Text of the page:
Taking the next step toward the NFL

Mitchell Wilcox used the East-West Shrine Bowl to help gauge the steps he needs to take to make it in the NFL. ORACLE PHOTO/BRIAN HATTAB

ST. PETERSBURG — He could have been drafted last year.

After all, Mitchell Wilcox had a career year in 2018, setting the program record for receptions by a tight end (43), the program record for career receiving yards by a tight end (then 976) and was a key blocker in the 1,000-yard rushing season by Jordan Cronkrite.

Those are just a few of his highlights, mind you.

But staying for a senior season at USF was never a question for the Tarpon Springs native.

“I didn’t think about it too long,” Wilcox said after Saturday’s East-West Shrine Bowl at Tropicana Field. “It was really a simple decision for me. I think I wanted to prove myself a bit more this year, and I just thought an extra year of maturity and polishing up some things, just with my game, was really in order, and that’s what I went out there to do.”

Wilcox wasn’t targeted as often in 2019, though. His total number of targets (44) was 20 fewer than in 2018.

But that doesn’t mean he took it any easier, even despite the lack of receptions.

“I really just focused on beating the guy in front of me,” Wilcox said. “Just learn more about different schemes as far as coach [Kerwin] Bell’s different pro-style offense, and I think it was very beneficial for me to go through that installation process of some new schemes and route concepts.”

That may have actually helped his development as a player. Not just because he was playing in a pro-style offense, but because in his time at USF, he had to learn multiple offensive systems — which is something he’ll obviously have to do no matter where he lands in the NFL.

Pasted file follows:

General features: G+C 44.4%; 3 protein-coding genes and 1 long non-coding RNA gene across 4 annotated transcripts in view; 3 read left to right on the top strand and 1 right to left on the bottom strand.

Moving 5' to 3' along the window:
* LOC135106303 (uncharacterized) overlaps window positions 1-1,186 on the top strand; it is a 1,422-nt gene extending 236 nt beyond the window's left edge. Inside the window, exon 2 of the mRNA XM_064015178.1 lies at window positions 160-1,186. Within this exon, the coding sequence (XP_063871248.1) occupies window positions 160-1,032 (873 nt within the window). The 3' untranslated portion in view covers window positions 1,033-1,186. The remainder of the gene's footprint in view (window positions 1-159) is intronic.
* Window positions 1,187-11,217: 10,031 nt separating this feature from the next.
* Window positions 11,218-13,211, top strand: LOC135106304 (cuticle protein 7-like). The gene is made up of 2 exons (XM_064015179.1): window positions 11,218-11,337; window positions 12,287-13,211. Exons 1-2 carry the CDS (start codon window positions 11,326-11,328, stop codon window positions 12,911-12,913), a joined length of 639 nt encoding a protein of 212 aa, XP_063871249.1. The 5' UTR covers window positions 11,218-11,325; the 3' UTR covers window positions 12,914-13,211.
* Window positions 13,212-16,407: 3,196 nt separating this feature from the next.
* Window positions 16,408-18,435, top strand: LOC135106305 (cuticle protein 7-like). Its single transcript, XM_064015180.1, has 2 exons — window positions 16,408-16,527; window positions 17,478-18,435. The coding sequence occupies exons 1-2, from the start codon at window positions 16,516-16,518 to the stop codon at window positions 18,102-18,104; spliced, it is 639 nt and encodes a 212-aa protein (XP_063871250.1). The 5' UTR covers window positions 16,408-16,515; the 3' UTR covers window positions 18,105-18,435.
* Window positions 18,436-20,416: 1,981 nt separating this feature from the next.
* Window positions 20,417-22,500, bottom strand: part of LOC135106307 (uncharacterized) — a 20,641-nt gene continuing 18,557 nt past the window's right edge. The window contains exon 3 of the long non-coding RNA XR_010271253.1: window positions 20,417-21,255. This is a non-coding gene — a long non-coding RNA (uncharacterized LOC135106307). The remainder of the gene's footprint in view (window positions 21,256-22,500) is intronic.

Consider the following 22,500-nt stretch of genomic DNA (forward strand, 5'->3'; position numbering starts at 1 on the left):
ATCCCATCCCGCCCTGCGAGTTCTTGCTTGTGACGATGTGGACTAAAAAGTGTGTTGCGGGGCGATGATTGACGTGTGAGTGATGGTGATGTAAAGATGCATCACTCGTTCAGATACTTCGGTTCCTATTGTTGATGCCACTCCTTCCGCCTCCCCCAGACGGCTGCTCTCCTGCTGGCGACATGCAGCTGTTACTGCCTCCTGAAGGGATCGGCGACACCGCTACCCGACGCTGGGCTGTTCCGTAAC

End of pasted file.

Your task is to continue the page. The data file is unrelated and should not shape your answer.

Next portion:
“Seeing three different offenses was very beneficial for me,” Wilcox said, “and just learning as much about this great game as I can.”

Projected to go in the mid to late rounds in the upcoming NFL Draft, Wilcox used the week leading up to the Shrine Bowl to gauge where he stands heading into all the madness that leads up to the main event — including Pro Day and the NFL Combine.

“I learned a lot of different languages as far as football goes,” Wilcox said. “Football is football at the end of the day, but the terminology is different at the next level and just adjusting on the fly and learning as much as I can.

“I’ve learned a lot. I need to keep my shoulders down, especially in the run game, and sustain blocks for longer. That’s a common thing with tight ends, but it’s something I’m very focused on. And just continuing to run good routes, and just be good at the top of my route.”

Whatever NFL team Wilcox lands likely will ask him to do a number of different things, so the versatility he displayed this season is no small thing.

“[I need to] just continue to be a well-rounded tight end,” Wilcox said. “Just focusing on as many areas of being a split-out wide receiver or fullback or an inline blocker. I just think the better I’m able to do that, the better off I’ll be.”

Wilcox also displayed his willingness to be versatile during the Shrine Bowl when he was called upon to be the long snapper on the punt team. While he never had to do it at USF — though he was the backup — he did it all four years of high school.

“They sprung that on me, but I was happy to step up for it,” Wilcox said. “They didn’t bring any long snappers … so I had to step up for it, and I thought I did well.”

What happens next for the “Bay Made” tight end remains to be seen, but at least he has an idea of where he stands.

“I’ve heard a lot of good things as far as my route running and the fluidity and being an instinctual player,” Wilcox said. “Weakness, of course, definitely just need to work on sustaining blocks for longer — just longer throughout the duration of the play and stuff like that.”

USF’s Pro Day date has yet to be announced while the NFL Draft takes place in Paradise, Nevada, from April 23-25.